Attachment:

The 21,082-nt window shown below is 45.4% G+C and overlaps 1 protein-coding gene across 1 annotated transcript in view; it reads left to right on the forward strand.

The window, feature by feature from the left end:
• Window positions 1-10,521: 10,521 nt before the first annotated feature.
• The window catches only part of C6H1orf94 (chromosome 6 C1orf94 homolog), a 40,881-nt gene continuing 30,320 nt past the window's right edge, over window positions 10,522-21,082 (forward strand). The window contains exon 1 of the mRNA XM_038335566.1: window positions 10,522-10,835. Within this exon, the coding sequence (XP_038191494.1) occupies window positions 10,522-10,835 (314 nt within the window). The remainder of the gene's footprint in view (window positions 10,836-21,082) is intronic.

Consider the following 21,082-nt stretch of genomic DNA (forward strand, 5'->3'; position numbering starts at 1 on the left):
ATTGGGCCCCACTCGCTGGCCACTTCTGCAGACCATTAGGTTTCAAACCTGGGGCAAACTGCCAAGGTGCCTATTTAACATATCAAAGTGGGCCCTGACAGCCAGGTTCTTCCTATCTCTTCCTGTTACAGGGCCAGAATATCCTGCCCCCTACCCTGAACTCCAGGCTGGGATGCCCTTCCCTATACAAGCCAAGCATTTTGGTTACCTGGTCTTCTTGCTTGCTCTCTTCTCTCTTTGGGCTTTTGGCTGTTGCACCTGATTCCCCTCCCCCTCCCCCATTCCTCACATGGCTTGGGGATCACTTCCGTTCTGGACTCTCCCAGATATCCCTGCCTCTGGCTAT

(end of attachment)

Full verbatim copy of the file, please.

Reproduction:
The 21,082-nt window shown below is 45.4% G+C and overlaps 1 protein-coding gene across 1 annotated transcript in view; it reads left to right on the forward strand.

The window, feature by feature from the left end:
• Window positions 1-10,521: 10,521 nt before the first annotated feature.
• The window catches only part of C6H1orf94 (chromosome 6 C1orf94 homolog), a 40,881-nt gene continuing 30,320 nt past the window's right edge, over window positions 10,522-21,082 (forward strand). The window contains exon 1 of the mRNA XM_038335566.1: window positions 10,522-10,835. Within this exon, the coding sequence (XP_038191494.1) occupies window positions 10,522-10,835 (314 nt within the window). The remainder of the gene's footprint in view (window positions 10,836-21,082) is intronic.

Consider the following 21,082-nt stretch of genomic DNA (forward strand, 5'->3'; position numbering starts at 1 on the left):
ATTGGGCCCCACTCGCTGGCCACTTCTGCAGACCATTAGGTTTCAAACCTGGGGCAAACTGCCAAGGTGCCTATTTAACATATCAAAGTGGGCCCTGACAGCCAGGTTCTTCCTATCTCTTCCTGTTACAGGGCCAGAATATCCTGCCCCCTACCCTGAACTCCAGGCTGGGATGCCCTTCCCTATACAAGCCAAGCATTTTGGTTACCTGGTCTTCTTGCTTGCTCTCTTCTCTCTTTGGGCTTTTGGCTGTTGCACCTGATTCCCCTCCCCCTCCCCCATTCCTCACATGGCTTGGGGATCACTTCCGTTCTGGACTCTCCCAGATATCCCTGCCTCTGGCTAT